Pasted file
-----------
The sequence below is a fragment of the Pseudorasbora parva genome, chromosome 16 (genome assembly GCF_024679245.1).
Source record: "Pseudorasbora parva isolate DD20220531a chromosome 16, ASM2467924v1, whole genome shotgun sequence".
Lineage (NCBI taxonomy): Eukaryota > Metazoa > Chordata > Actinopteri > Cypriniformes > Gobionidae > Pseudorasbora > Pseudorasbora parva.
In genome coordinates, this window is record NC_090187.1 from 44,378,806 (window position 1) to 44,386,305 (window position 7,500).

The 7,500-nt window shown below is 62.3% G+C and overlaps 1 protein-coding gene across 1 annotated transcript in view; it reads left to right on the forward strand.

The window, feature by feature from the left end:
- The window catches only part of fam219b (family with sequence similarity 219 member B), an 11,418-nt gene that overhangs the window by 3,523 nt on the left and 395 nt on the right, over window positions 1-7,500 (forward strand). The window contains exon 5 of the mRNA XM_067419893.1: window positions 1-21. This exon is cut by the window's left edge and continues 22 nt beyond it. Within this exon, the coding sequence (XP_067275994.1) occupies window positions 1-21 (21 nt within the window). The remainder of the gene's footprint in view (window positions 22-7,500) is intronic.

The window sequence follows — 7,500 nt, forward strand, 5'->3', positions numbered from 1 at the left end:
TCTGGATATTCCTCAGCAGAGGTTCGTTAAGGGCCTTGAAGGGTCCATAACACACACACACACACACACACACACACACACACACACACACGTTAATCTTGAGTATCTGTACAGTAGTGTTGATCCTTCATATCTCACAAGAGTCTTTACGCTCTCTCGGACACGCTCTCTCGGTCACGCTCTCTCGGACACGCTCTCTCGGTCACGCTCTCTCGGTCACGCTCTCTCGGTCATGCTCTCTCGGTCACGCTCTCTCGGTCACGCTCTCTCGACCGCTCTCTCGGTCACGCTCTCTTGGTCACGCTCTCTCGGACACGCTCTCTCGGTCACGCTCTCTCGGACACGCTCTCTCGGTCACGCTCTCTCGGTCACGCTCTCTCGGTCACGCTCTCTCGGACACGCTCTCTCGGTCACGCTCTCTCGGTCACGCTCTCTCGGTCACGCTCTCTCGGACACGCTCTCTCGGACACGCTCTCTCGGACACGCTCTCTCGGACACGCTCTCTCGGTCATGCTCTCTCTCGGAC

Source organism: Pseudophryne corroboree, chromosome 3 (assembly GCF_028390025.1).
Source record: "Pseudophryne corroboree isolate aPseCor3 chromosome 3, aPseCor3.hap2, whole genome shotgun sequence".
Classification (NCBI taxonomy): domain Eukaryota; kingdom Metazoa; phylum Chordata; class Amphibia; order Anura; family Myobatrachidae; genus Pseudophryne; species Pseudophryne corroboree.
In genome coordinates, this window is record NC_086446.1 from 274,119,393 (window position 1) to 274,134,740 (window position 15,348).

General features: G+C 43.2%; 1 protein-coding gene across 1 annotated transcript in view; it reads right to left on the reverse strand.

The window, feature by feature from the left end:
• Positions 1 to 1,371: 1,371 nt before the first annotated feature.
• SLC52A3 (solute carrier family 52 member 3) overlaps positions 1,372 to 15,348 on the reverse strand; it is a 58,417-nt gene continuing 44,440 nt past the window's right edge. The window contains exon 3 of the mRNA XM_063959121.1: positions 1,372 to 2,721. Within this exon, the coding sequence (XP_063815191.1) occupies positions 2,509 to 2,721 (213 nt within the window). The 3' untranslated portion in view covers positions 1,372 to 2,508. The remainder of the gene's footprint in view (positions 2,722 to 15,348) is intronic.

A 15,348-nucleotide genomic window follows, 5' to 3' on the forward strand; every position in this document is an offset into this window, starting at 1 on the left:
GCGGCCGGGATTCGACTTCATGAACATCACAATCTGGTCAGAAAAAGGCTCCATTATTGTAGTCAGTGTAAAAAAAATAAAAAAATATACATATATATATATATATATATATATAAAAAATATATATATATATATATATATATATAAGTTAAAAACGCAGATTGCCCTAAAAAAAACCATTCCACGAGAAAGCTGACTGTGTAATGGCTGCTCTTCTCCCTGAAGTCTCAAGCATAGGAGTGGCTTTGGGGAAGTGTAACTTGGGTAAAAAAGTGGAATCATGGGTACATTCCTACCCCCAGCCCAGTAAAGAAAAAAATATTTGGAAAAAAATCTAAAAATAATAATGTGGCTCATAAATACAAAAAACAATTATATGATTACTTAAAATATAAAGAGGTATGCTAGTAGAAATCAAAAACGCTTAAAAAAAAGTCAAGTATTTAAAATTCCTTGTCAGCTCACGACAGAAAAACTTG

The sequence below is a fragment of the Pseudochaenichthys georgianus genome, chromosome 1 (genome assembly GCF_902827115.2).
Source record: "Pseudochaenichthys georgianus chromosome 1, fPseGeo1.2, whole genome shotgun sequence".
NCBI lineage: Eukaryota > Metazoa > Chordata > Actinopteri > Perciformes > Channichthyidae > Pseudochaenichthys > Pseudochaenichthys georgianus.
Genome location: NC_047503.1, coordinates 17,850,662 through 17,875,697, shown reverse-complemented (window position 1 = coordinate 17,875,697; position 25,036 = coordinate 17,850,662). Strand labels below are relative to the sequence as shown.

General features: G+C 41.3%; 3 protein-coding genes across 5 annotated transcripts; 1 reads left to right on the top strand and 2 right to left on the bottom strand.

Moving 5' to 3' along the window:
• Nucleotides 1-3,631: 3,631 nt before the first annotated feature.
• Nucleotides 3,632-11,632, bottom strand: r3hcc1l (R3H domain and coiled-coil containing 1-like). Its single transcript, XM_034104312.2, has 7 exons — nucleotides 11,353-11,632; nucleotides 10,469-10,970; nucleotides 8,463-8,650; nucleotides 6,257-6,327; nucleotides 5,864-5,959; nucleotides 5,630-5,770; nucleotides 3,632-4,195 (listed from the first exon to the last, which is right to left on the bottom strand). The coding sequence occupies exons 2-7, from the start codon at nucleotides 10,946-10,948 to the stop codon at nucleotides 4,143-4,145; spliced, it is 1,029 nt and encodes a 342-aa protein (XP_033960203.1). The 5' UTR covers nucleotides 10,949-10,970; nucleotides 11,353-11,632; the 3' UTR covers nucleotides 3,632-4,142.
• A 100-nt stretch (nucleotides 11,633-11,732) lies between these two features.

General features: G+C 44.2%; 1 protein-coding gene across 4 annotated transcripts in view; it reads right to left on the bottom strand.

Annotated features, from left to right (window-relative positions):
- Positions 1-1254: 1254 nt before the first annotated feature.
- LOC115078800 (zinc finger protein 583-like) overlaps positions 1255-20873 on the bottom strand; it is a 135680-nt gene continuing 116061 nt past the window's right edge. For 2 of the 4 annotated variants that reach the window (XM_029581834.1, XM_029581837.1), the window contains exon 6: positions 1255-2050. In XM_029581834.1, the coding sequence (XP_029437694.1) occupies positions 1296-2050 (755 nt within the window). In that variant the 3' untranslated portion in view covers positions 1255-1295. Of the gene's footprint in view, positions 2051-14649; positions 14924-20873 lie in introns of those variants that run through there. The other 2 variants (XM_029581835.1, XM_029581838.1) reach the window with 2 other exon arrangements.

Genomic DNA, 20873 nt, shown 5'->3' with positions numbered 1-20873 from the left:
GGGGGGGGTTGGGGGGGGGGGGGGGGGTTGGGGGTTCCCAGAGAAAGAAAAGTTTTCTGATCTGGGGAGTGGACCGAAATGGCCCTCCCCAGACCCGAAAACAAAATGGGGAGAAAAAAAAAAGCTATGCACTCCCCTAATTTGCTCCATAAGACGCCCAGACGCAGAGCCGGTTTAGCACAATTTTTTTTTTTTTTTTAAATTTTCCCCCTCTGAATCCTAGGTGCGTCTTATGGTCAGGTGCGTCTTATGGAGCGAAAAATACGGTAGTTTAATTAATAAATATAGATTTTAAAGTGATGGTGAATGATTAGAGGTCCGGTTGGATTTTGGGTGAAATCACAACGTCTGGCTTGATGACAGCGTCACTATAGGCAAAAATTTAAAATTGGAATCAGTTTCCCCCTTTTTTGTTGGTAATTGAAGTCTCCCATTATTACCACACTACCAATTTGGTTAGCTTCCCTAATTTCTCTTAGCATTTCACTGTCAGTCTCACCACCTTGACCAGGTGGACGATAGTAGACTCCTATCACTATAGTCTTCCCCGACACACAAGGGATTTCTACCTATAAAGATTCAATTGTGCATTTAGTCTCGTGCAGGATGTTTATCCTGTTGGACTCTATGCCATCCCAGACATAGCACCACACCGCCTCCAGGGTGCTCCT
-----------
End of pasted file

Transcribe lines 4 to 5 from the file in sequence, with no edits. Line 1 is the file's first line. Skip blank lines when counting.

In genome coordinates, this window is record NC_090187.1 from 44,378,806 (window position 1) to 44,386,305 (window position 7,500).

The 7,500-nt window shown below is 62.3% G+C and overlaps 1 protein-coding gene across 1 annotated transcript in view; it reads left to right on the forward strand.